When Pastor Ken Figgs of Calvary Wesleyan Church in Harrington, Delaware, learned that staff member Kenneth Wagner had received a call to plant a church, church preservation math was thrown out the window and kingdom math became Figgs’ guide.
At that time, Figgs was leading a 750-member church rich with a 117-year history. When Wagner was sent to plant United Church, 60 members of Calvary Wesleyan to nearby Dover, located 30 minutes north of Calvary Wesleyan, to help. The church gave $150,000 to support and fund United, which launched September 20, 2017.
What happened afterward can only be calculated with kingdom math, where addition by subtraction equals multiplication. Kingdom math underwrites a story of sacrifice, of giving up “rights” to what one thinks belongs to him and how it can be used to do something greater than originally imagined. “If you add the growth of what I’ve done in multiple churches over 30 years, it doesn’t add up to what Wagner has done in two years,” said Figgs.
“I’m totally sold out (on multiplication)
Figgs’ mindset has changed, although he admits it wasn’t easy. Church growth was heralded over church multiplication throughout the majority of his ministry career.
“I’ve grown my church for years, but I’ve not deployed my church. I needed to get used to giving people rather than getting them. I needed some time to process and pray about giving away my people.”
He asked Wagener for time to do just that, process and pray. The two men agreed. One year later, Figgs shared with Wagner his conclusion that the church grows best through multiplication and that he and Calvary Wesleyan would support Wagner’s call to plant a church.
Figgs and Calvary Wesleyan believe in church multiplication so much that current church building projects have been put on hold to put more money toward church planting.
According to Figgs, about 80 percent of Calvary Wesleyan has come alive to church multiplication. “We are deploying people and coming alongside churches. We send people to preach and lead worship and children’s workers into churches that need partnerships.
“In the last two-and-a-half years, we’ve really raised our awareness of the need for people developing people. We have put into place a development system focusing on leadership and discipleship. If you’re not developing as a disciple, you’re not going to be effective as a leader,” Figgs said.
“Let’s not just build a church, and fill it up, let’s multiply the church and fill up the kingdom. I believe it is the fastest way to grow the kingdom.”
God continues to honor the mentality, as Calvary Wesleyan continues to grow – not just numerically, but in developing disciples who lead well in all facets of ministry.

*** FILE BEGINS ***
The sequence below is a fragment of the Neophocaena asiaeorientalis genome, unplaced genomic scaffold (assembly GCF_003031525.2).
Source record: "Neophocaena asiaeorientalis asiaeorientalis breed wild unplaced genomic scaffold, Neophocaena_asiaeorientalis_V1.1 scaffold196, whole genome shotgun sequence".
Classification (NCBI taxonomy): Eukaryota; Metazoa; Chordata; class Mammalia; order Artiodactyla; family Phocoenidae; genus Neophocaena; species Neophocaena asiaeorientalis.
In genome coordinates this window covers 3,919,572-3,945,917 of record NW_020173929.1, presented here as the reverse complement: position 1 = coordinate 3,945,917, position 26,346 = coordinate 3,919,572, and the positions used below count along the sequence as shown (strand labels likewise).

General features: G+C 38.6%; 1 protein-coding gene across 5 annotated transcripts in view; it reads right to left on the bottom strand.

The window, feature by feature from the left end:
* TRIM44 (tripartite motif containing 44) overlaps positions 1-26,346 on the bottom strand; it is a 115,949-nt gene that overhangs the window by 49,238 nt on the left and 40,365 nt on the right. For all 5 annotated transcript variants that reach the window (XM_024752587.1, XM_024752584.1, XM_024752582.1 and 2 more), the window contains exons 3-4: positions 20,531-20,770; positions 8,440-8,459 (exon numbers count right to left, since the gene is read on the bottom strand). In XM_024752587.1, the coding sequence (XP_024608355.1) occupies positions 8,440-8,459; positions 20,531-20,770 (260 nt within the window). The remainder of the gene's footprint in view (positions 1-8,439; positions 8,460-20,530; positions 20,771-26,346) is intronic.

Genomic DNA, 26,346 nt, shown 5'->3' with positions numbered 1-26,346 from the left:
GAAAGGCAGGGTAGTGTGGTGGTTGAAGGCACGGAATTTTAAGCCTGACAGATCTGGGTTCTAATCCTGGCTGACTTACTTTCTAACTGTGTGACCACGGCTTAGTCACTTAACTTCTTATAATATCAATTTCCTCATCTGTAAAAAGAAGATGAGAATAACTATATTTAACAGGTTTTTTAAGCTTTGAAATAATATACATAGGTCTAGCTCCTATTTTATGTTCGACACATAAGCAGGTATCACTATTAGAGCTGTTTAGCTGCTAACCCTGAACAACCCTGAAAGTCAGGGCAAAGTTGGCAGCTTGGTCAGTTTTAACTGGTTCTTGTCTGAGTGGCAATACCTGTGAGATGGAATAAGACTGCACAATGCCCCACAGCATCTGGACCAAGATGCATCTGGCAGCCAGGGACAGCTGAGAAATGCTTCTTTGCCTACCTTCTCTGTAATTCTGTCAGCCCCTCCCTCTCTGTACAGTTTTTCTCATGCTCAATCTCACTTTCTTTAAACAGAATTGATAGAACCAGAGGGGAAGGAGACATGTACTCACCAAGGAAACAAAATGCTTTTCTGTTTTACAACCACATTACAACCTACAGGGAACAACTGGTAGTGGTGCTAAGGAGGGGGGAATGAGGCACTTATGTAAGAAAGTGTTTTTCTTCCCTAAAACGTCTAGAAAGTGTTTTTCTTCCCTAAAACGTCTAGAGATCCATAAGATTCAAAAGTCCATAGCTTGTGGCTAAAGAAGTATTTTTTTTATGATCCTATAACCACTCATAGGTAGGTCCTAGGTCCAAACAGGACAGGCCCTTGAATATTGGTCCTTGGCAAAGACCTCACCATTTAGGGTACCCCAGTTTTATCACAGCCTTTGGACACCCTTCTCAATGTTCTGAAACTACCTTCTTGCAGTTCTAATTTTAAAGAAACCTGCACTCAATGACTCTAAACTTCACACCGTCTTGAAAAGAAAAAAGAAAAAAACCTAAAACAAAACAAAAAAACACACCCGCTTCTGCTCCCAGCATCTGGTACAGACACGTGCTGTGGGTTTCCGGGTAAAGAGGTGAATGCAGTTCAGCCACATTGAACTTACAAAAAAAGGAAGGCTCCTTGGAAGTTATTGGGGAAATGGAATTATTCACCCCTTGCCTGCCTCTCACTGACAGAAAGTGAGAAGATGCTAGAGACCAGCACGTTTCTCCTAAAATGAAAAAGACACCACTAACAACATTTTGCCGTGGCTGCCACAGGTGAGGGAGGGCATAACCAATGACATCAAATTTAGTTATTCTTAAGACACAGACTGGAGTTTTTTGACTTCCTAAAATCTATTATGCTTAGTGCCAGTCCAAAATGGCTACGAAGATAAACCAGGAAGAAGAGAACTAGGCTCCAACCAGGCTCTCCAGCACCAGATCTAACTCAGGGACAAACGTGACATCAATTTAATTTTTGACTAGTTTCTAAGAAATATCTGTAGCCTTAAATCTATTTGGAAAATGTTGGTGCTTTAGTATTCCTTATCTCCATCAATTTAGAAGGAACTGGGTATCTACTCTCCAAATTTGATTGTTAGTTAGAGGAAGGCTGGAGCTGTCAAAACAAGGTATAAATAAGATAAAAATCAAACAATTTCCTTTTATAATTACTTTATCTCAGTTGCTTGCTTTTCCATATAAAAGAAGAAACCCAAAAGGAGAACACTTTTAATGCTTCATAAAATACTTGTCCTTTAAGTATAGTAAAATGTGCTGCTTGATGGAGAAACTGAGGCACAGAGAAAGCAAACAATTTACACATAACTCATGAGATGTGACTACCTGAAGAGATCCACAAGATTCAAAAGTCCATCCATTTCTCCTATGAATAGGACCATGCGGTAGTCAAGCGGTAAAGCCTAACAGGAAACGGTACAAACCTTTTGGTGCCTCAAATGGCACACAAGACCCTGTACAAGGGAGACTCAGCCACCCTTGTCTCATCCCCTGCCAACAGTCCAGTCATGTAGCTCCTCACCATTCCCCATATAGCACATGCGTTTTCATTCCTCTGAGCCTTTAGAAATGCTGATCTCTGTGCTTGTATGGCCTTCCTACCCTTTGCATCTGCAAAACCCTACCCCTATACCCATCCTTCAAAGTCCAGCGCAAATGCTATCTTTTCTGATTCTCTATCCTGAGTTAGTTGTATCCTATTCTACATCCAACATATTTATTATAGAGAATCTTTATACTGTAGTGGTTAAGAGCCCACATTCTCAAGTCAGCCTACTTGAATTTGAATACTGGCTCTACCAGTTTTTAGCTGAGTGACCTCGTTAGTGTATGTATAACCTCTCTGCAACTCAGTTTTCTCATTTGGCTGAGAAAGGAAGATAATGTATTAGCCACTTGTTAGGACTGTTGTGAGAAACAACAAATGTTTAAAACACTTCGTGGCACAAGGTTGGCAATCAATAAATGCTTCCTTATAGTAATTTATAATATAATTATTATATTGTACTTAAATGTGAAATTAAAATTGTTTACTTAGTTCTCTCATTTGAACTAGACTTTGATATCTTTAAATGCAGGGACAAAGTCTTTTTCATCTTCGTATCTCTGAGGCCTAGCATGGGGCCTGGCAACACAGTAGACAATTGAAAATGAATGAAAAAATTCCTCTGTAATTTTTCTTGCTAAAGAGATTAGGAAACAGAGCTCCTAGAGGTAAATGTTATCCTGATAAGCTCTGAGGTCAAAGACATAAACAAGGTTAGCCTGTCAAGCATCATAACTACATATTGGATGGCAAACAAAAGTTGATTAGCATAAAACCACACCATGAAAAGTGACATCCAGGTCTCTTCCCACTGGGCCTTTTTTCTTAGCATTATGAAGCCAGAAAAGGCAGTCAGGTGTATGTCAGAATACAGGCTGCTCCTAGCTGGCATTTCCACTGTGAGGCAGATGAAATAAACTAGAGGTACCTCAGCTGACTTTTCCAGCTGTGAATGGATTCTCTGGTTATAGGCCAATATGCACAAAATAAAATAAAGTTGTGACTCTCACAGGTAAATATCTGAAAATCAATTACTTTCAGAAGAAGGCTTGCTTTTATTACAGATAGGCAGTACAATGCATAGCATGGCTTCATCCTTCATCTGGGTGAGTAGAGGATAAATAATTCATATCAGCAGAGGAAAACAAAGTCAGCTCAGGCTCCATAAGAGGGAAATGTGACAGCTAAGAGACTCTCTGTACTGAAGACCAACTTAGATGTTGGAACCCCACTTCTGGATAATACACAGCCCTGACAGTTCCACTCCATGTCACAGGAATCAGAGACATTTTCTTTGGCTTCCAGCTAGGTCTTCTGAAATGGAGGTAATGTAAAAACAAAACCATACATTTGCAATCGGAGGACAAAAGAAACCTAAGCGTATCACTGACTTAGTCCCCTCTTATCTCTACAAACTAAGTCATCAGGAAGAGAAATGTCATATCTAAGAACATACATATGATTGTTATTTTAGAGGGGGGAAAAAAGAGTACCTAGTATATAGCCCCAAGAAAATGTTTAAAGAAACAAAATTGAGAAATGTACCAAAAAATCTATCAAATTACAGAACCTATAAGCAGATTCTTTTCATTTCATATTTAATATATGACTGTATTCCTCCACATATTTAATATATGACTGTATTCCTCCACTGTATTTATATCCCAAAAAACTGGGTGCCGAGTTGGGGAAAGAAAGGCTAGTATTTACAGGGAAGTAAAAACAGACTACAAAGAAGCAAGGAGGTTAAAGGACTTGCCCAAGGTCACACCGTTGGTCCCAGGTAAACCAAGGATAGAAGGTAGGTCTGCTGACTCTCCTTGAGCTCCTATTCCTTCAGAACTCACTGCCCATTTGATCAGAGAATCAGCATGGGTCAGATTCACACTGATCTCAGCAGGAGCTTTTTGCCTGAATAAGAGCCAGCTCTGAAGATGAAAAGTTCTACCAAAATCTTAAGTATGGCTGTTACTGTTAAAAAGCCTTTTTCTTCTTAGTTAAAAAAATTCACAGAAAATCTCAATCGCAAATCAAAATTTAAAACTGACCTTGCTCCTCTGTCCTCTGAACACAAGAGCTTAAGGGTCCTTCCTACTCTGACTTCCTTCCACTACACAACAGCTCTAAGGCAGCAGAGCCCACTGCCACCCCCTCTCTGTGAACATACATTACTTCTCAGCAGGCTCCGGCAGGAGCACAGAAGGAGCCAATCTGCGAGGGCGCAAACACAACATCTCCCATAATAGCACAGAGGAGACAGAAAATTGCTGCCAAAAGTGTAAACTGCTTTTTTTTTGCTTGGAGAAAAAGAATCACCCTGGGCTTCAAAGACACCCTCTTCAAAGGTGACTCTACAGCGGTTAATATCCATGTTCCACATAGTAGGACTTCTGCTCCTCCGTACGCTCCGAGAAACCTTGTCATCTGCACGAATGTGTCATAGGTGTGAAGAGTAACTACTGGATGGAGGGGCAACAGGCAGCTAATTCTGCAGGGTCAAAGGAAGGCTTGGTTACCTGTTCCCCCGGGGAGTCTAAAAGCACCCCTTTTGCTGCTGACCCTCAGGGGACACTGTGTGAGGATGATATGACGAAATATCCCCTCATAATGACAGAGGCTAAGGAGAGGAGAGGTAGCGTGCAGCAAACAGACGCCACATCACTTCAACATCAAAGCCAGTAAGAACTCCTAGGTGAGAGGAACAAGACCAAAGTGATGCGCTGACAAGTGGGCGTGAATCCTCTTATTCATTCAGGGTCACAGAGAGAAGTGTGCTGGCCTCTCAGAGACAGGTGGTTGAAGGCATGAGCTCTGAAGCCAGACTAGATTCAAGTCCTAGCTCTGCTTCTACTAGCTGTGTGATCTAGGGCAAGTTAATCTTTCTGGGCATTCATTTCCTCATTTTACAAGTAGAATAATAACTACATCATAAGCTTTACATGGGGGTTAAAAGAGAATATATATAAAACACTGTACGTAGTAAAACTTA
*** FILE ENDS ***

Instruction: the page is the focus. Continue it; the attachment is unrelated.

“The outreach part of our church has changed dramatically. Last year, we fed half of Harrington (population 3,300) a full Thanksgiving meal. We sent 200 people into a different Dover community with whom we had no connection,” Figgs said. “Our people are now open to assisting others and providing what they need. Thinking in multiplication terms changes what we see, how we think and what we do.”
Because Calvary Wesleyan supported church multiplication, releasing and sending, lives are being transformed at United. For example, 515 showed up to the first United Church gathering; 128 people received Christ as Savior in 2017.
People like Gary, who was getting up at 5:00 am on Sundays to serve on the service setup team. One Sunday, he placed his faith in Jesus and is growing in that relationship.
People like Bill who was Special Ops in the United States Army and far from God. Now he is reading God’s Word and growing in his faith.
People like Lindsey who drives over an hour to be at church early to help set up and is falling more in love with Jesus.
People like Roy. Before United, his family was plugged into a church, but he wasn’t and now he has given his life to Jesus. He serves on the United Church Advisory Team.
United is planning to launch a new campus this fall (2018), and Calvary Wesleyan is helping support them.
The sacrifice, generosity and serving hearts of a lead pastor, a church planting pastor and their congregations has led to The Wesleyan Church making more disciples, multiplying the church and having a transforming presence being celebrated in yet another zip code.
(Editor’s note: United Church now meets in two high schools in Dover.)